Arizona’s 30-year outlook: Short-run trouble, long-run growth

There is still a huge amount of uncertainty about the future of the outbreak and the economic impacts associated with it. The baseline forecast assumes that the current surge in the spread of the coronavirus is contained quickly and that there is no major resurgence in the fall. The forecast assumes that the executive order affecting activity at bars, indoor gyms, indoor movie theaters, and other activities, has expired.

Keep in mind that the projections may be subject to large revisions in the future as new information impacts the outlook.

Overall, Arizona is on pace to recover to pre-pandemic levels of economic activity in 2021, probably well before the nation as a whole. The long-run outlook for the state is strong. Once the pandemic is over, the state will once again consistently generate robust job, outlook, and population gains. Whether or not the state makes significant progress in closing the income gap with the U.S. will depend in large part on investments in education, as well as other drivers of innovation.

Arizona Recent Developments

Nonfarm employment in the state bounced back during May and June, with over-the-month gains of 62,900 and 73,800, respectively.  Overall, that implies that Arizona has replaced 46.4% of the jobs lost from February to April. That was better than the 33.9% replacement rate for the nation through June.

Keep in mind that the nonfarm payroll employment data reflect the number of jobs on payrolls of establishments during the pay period including the 12th of the month. These data result from a survey of establishments and exclude agricultural workers and the self-employed.

The household survey, which generates the state unemployment rate estimate, includes agricultural workers and the self-employed, as well as other groups excluded from the establishment survey. These data did not paint such a rosy picture in June. The seasonally-adjusted unemployment rate bounced up to 10.0%, but remained below the national rate at 11.1%.

Across Arizona’s metropolitan areas, Sierra Vista-Douglas and Prescott have fared the best, with nonfarm jobs down just 1.4% and 1.5% from February to June. Tucson jobs were down 3.4%, while Phoenix jobs were down 5.7%. Yuma, Lake Havasu-Kingman, and Flagstaff were hit harder, with jobs down 7.1%, 9.0%, and 17.2%, respectively.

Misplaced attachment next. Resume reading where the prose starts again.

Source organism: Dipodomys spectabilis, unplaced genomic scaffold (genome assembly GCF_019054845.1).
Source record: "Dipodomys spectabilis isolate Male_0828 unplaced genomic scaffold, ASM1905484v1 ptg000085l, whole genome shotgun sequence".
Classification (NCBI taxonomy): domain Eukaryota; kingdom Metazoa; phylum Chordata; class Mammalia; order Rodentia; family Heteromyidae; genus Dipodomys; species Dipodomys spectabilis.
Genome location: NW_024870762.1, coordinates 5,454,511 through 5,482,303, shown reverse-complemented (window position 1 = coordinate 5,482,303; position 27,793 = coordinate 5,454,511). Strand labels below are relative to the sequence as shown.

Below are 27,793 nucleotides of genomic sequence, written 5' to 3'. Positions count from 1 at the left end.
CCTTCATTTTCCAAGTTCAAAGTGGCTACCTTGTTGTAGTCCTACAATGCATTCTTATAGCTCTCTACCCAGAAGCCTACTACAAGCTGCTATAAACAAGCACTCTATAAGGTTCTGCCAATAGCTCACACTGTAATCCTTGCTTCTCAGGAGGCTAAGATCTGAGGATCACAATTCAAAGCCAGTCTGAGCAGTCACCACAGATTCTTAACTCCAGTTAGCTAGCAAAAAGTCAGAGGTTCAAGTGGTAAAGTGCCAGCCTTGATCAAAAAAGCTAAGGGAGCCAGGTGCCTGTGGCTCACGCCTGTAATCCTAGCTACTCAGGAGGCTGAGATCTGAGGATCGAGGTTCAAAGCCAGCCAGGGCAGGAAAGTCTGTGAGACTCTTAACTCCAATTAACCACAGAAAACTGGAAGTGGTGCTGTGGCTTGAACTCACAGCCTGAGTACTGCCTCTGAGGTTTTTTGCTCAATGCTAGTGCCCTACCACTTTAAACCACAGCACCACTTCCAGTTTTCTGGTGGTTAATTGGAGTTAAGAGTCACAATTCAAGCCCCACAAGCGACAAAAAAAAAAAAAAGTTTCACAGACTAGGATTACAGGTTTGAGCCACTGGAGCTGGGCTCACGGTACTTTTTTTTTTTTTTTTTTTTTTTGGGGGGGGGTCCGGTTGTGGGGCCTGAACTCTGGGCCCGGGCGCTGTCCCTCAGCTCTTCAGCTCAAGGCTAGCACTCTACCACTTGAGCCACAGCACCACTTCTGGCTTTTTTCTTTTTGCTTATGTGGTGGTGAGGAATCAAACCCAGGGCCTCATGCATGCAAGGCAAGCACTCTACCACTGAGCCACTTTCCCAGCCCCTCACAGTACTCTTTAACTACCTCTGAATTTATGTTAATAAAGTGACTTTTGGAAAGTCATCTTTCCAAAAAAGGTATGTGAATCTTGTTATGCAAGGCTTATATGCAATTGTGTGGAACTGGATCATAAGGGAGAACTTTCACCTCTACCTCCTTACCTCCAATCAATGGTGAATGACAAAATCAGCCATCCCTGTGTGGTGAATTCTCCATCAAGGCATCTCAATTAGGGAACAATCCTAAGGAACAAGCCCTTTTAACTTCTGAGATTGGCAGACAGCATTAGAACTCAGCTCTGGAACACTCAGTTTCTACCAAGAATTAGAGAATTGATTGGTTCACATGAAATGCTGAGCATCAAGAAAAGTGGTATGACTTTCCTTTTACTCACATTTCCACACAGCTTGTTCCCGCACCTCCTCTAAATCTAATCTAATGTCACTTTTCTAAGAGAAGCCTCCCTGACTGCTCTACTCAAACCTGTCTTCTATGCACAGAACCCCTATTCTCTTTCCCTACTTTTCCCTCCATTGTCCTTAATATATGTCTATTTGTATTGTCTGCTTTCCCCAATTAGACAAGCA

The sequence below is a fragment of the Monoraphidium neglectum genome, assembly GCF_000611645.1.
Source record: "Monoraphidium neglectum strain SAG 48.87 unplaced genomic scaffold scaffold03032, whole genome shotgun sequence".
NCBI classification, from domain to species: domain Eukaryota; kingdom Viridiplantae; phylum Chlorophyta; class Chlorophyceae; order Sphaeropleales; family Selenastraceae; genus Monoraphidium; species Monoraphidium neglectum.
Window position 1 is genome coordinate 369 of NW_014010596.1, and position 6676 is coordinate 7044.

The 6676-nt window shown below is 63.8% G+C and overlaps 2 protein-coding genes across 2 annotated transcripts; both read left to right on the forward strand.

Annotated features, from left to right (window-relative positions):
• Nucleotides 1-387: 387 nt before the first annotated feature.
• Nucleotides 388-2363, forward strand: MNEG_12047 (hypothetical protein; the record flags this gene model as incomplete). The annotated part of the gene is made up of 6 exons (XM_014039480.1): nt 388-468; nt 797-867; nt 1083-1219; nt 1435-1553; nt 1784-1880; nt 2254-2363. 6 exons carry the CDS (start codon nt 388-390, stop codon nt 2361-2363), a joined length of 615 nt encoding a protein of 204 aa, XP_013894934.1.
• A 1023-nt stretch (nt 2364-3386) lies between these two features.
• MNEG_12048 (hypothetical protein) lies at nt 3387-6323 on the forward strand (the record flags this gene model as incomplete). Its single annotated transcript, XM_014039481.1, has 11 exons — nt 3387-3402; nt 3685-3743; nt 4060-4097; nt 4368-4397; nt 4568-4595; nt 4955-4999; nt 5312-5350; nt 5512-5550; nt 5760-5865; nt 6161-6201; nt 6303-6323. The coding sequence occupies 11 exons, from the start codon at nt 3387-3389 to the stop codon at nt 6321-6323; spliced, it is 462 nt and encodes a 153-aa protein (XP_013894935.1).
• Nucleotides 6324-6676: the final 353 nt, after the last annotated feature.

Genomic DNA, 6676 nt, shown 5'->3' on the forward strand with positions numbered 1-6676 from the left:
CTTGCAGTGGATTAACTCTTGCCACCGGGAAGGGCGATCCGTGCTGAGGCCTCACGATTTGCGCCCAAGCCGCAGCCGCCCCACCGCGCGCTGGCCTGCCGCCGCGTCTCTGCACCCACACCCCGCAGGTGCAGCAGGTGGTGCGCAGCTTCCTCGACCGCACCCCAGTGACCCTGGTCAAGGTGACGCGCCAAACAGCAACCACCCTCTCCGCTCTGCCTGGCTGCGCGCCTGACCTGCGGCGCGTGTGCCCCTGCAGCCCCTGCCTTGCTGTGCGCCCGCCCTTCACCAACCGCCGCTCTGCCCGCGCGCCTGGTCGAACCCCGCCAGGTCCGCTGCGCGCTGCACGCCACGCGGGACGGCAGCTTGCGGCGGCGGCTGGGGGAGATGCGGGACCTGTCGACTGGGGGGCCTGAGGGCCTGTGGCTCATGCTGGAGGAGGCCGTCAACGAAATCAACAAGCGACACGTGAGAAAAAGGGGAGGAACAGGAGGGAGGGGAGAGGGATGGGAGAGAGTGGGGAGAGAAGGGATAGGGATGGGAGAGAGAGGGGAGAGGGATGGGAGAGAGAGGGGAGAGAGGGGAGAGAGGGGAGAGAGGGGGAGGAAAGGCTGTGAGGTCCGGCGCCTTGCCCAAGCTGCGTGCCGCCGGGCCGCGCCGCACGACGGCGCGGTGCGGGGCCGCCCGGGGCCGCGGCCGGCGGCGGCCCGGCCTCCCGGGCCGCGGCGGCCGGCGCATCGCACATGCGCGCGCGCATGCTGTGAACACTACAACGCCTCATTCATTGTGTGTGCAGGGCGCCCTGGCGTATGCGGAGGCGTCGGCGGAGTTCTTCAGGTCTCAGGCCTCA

Arizona Short-Run Outlook

The short-term outlook for the state remains uncertain and dependent on the progress of the outbreak and scientific progress in generating effective therapeutics and a vaccine. The baseline forecast assumes that the current surge in the outbreak is contained quickly and that there is no major resurgence in the fall/winter. Under those assumptions, the state continues to recover gradually, with job, income, population, and sales growth continuing.

The state outlook also depends on the performance of the U.S. and global economies. The July 2020 forecast from IHS Markit underpins the state projections.

The July U.S. forecast calls for real GDP to fall 35.5% (annualized rate) in the second quarter. The recovery begins in the third quarter, but even so, real GDP falls by 6.1% in 2020. Growth is positive in 2021 and 2022 at 3.7% and 3.6%, respectively.

Consumer spending remains the epicenter of the downturn, with a drop of 5.8% this year, but business fixed investment, residential investment, and net exports decline significantly as well. Only government spending, excluding transfers, rises (slightly) in 2020.

U.S. nonfarm payroll jobs are forecast to fall 5.3% this year, then rebound in 2021 and 2022. The U.S. unemployment rate hits 8.6% on average in 2020 before falling to 6.3% in 2021 and 5.3% in 2022.

The Federal Reserve is expected to keep interest rates near zero through 2026. Even so, high unemployment keeps inflation low.

Fiscal policy includes the actions to date, but no new major legislation was assumed in the July forecast.

These assumptions generate a continued gradual recovery in Arizona through the second half of 2020 and into 2021. The forecast calls for employment to return to its first quarter 2020 level by the second quarter of 2021. On an annual average basis, state job growth is forecast to hit 4.3% in 2021 (the rebound year) and then gradually decelerate to 1.8% by 2026.